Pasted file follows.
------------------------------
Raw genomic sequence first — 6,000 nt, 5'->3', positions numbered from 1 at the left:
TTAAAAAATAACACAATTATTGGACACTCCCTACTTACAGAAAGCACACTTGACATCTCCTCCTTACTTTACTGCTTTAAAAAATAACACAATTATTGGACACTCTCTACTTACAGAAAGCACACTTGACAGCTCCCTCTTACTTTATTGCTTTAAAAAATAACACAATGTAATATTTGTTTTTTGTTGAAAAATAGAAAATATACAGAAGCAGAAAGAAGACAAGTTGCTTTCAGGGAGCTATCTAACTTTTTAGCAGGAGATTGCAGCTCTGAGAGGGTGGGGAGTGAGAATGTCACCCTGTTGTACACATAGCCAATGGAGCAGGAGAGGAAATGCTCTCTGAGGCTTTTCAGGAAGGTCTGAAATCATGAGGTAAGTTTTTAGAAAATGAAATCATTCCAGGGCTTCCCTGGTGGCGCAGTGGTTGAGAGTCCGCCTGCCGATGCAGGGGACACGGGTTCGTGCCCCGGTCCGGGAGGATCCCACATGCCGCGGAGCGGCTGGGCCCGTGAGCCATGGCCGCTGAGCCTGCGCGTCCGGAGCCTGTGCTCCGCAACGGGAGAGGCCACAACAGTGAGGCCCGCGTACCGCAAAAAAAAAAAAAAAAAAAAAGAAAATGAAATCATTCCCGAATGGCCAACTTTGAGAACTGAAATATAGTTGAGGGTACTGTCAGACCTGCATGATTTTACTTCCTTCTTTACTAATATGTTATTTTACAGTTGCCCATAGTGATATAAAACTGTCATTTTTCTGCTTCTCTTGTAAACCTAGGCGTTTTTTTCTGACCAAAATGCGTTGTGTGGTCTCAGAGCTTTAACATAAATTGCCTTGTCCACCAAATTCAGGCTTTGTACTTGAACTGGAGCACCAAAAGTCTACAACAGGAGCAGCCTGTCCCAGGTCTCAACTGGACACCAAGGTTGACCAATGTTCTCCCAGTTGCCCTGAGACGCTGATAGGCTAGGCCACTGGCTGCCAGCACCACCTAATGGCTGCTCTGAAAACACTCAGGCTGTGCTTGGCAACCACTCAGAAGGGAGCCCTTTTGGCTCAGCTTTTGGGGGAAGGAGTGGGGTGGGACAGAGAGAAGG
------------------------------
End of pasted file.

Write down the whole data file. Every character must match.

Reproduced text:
Raw genomic sequence first — 6,000 nt, 5'->3', positions numbered from 1 at the left:
TTAAAAAATAACACAATTATTGGACACTCCCTACTTACAGAAAGCACACTTGACATCTCCTCCTTACTTTACTGCTTTAAAAAATAACACAATTATTGGACACTCTCTACTTACAGAAAGCACACTTGACAGCTCCCTCTTACTTTATTGCTTTAAAAAATAACACAATGTAATATTTGTTTTTTGTTGAAAAATAGAAAATATACAGAAGCAGAAAGAAGACAAGTTGCTTTCAGGGAGCTATCTAACTTTTTAGCAGGAGATTGCAGCTCTGAGAGGGTGGGGAGTGAGAATGTCACCCTGTTGTACACATAGCCAATGGAGCAGGAGAGGAAATGCTCTCTGAGGCTTTTCAGGAAGGTCTGAAATCATGAGGTAAGTTTTTAGAAAATGAAATCATTCCAGGGCTTCCCTGGTGGCGCAGTGGTTGAGAGTCCGCCTGCCGATGCAGGGGACACGGGTTCGTGCCCCGGTCCGGGAGGATCCCACATGCCGCGGAGCGGCTGGGCCCGTGAGCCATGGCCGCTGAGCCTGCGCGTCCGGAGCCTGTGCTCCGCAACGGGAGAGGCCACAACAGTGAGGCCCGCGTACCGCAAAAAAAAAAAAAAAAAAAAAGAAAATGAAATCATTCCCGAATGGCCAACTTTGAGAACTGAAATATAGTTGAGGGTACTGTCAGACCTGCATGATTTTACTTCCTTCTTTACTAATATGTTATTTTACAGTTGCCCATAGTGATATAAAACTGTCATTTTTCTGCTTCTCTTGTAAACCTAGGCGTTTTTTTCTGACCAAAATGCGTTGTGTGGTCTCAGAGCTTTAACATAAATTGCCTTGTCCACCAAATTCAGGCTTTGTACTTGAACTGGAGCACCAAAAGTCTACAACAGGAGCAGCCTGTCCCAGGTCTCAACTGGACACCAAGGTTGACCAATGTTCTCCCAGTTGCCCTGAGACGCTGATAGGCTAGGCCACTGGCTGCCAGCACCACCTAATGGCTGCTCTGAAAACACTCAGGCTGTGCTTGGCAACCACTCAGAAGGGAGCCCTTTTGGCTCAGCTTTTGGGGGAAGGAGTGGGGTGGGACAGAGAGAAGG